Hurricane Harvey swept away transparency in spending federal aid money

Home Flooded by Hurricane Harvey

HOUSTON — Billions of dollars of aid poured into Texas in the wake of Hurricane Harvey, a massive storm where many neighborhoods in the Houston area were pounded by at least 40 inches of rain, triggering flooding that required almost 20,000 rescues, and which caused almost 100 deaths.

Officials’ handling of the first such storm to hit the Gulf Coast since 2008’s Hurricane Ike was lauded.

Not so lauded has been the tracking of federal aid coming to Texas to help in the Harvey recovery, according to a report from the Insurance Journal.

Texas has received more than $11 billion in federal disaster aid since Harvey hit in late August. And Gov. Greg Abbott has appealed for billions more in federal assistance, largely for public infrastructure projects, the Journal reports.

The bulk of federal aid has been dispersed through federal agencies, where money is easier to track through public databases.

The transparency problem comes in when trying to track the flow of federal cash through state agencies.

From the Journal:

So far, more than $500 million in federal dollars have gone directly to Texas to reimburse state agencies and local jurisdictions for debris removal, power restoration and emergency infrastructure repairs. But how the money has been spent is unclear.

Abbott, who divided funding coordination among several state agencies, appointed a commission to help hard-hit cities, towns and counties get reimbursed by FEMA for public projects. However, the commission isn’t tracking the funds. Instead, local authorities are responsible for transparency and for holding onto receipts in case of a federal audit, said commission spokesman Laylan Copelin.

“We’re on the service end of things, we’re not really in the money trail,” Copelin said.

Abbott spokesman Matt Hirsch said the state currently had no centralized, comprehensive funds tracker that would allow the public to monitor recovery and rebuilding spending. He said one is in the works, though he didn’t know what it would entail or when it would come online.

The Journal also notes that “another murky side of Texas’ storm spending involves state contracts awarded to private companies for services or products, such as food or portable shower rentals for first responders.”

A solution for Texas problems may come from New Jersey. While having little in common, the two states are brethren when it comes to recent, and massive, storms hitting their coasts.

Marc Ferzan, a government compliance consultant who served as New Jersey’s Superstorm Sandy “czar” — a Cabinet-level position responsible for coordinating rebuilding strategies and funding — had some advice.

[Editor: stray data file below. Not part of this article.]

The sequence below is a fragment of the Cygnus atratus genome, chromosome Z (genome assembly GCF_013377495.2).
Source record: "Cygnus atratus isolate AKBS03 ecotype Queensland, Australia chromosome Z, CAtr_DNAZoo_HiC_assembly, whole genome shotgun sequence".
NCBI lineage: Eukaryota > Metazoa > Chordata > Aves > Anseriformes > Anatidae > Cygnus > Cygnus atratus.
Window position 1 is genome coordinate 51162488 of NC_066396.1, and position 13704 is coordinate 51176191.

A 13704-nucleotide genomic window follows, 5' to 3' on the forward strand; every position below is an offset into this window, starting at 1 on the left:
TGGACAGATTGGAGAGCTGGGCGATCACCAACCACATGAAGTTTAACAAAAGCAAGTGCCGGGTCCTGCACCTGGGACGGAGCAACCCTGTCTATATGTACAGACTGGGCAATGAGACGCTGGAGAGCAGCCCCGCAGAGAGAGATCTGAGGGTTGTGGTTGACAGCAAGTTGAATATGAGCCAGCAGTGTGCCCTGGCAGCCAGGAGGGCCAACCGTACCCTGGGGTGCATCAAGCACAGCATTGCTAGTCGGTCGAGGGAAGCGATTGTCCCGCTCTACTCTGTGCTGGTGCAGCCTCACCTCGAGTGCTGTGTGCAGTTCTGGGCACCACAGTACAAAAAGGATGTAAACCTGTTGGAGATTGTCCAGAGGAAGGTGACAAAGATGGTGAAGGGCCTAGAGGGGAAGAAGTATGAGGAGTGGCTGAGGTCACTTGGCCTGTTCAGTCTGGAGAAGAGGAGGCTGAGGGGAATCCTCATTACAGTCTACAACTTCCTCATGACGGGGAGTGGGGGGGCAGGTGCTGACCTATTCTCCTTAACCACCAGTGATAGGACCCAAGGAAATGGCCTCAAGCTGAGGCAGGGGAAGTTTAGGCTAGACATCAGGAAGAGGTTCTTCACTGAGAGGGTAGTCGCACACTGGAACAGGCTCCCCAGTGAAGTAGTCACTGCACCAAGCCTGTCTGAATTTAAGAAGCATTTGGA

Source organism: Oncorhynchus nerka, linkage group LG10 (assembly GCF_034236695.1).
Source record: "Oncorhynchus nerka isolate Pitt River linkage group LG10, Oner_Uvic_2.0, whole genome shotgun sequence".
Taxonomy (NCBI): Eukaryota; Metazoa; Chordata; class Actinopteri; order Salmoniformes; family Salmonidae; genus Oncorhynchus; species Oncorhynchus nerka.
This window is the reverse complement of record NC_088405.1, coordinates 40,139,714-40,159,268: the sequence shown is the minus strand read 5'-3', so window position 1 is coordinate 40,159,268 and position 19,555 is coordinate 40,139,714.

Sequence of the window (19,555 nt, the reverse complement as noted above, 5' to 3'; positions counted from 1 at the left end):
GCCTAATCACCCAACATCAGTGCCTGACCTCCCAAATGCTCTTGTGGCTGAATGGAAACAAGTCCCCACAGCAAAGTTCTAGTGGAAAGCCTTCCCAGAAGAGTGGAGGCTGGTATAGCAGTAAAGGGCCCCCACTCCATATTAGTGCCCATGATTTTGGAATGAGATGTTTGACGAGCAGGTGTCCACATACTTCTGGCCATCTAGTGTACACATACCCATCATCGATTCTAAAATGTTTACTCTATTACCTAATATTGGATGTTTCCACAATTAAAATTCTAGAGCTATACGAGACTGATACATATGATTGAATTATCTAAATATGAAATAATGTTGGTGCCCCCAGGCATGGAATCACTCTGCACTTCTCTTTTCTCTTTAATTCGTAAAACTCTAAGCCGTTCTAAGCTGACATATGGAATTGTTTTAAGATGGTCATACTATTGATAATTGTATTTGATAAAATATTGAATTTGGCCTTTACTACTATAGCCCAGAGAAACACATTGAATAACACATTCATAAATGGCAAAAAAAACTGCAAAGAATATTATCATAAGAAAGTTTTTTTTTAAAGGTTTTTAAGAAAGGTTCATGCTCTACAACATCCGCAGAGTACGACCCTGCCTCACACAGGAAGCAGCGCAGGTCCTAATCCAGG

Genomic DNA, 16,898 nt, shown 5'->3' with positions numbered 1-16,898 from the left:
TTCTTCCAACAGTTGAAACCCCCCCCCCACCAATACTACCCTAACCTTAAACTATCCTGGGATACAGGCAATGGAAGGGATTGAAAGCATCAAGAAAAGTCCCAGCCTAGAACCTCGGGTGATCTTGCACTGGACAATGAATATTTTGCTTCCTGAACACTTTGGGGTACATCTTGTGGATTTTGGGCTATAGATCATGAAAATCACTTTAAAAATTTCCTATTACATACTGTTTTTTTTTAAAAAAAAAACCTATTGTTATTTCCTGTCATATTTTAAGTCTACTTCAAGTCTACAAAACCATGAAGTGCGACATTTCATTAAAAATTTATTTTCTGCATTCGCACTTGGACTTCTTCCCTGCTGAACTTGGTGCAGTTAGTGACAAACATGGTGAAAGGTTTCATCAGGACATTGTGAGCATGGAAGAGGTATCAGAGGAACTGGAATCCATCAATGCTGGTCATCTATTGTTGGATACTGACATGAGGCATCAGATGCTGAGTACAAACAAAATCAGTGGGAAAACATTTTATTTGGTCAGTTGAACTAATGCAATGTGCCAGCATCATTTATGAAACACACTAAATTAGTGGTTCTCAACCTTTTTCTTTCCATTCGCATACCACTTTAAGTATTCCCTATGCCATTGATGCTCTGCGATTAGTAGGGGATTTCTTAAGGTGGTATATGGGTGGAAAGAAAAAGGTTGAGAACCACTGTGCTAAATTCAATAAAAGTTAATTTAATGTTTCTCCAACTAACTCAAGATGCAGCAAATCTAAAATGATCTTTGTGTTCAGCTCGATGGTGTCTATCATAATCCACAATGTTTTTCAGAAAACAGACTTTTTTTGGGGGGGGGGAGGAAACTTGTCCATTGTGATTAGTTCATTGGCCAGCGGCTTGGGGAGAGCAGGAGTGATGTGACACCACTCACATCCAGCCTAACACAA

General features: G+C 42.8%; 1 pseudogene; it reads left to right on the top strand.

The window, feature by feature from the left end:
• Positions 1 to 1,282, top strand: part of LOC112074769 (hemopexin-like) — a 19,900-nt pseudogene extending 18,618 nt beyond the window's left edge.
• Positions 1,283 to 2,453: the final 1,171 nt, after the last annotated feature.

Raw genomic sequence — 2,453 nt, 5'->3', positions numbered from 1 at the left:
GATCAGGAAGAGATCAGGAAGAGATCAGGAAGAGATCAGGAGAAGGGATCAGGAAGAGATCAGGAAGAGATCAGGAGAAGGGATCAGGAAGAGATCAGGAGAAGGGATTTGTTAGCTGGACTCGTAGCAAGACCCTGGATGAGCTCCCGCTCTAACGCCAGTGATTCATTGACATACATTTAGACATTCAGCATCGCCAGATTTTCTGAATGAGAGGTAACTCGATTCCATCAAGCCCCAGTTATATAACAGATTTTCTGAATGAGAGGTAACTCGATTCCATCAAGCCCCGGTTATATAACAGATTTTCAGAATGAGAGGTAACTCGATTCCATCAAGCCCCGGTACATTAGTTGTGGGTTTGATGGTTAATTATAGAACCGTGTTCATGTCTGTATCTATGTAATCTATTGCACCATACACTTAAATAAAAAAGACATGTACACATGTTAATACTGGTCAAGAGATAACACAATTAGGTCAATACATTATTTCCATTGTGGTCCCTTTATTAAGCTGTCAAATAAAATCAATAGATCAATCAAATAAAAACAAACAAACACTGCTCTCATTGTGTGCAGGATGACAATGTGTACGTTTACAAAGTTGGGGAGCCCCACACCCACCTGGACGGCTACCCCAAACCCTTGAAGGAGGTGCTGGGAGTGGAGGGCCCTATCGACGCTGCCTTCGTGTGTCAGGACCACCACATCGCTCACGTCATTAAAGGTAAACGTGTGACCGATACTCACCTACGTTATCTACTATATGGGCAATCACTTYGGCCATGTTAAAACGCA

“If everyone’s kind of doing their own thing, it’s very possible, from a hazard-mitigation standpoint, that things won’t be effectively coordinated,” Ferzan told the Journal. “Without a centralized approach, things can even function at cross purposes.”

From the Journal:

Ferzan suggested Texas set up a central database to track where money is coming from and where it’s being applied, similar to what New York and New Jersey created after Sandy caused $65 billion in damage in 2012. Those databases were searchable by funding source, contract award and contractor.

North Carolina also recently launched a website to track the $230 million that Congress allocated in community development block grants after Hurricane Matthew hit the state in 2016.

The U.S. government does not require states to provide a detailed accounting for disaster relief.

See the full Insurance Journal story here.

Trent Seibert can be reached at [email protected] or at 832-258-6119.

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Trent is an award-winning editor and reporter, who has previously worked The Denver Post, The (Nashville) Tennessean, and the San Diego Union-Tribune. Most recently, he was the investigative producer for Houston’s KTRK-TV ABC-13. He was also the editor and founder of Texas Watchdog, a ground-breaking news group that paved the way for this project. Trent is a teacher of journalism skills, and has shown hundreds of reporters and citizen-journalists how to use public records, databases and journalism tools to keep a watchful eye on their own local government.


  1. Unfortunately, an old story…plenty of tax money, just gets down to where it goes. Harvey money is going to be difficult to get to those who need it, much less figure out where it went.


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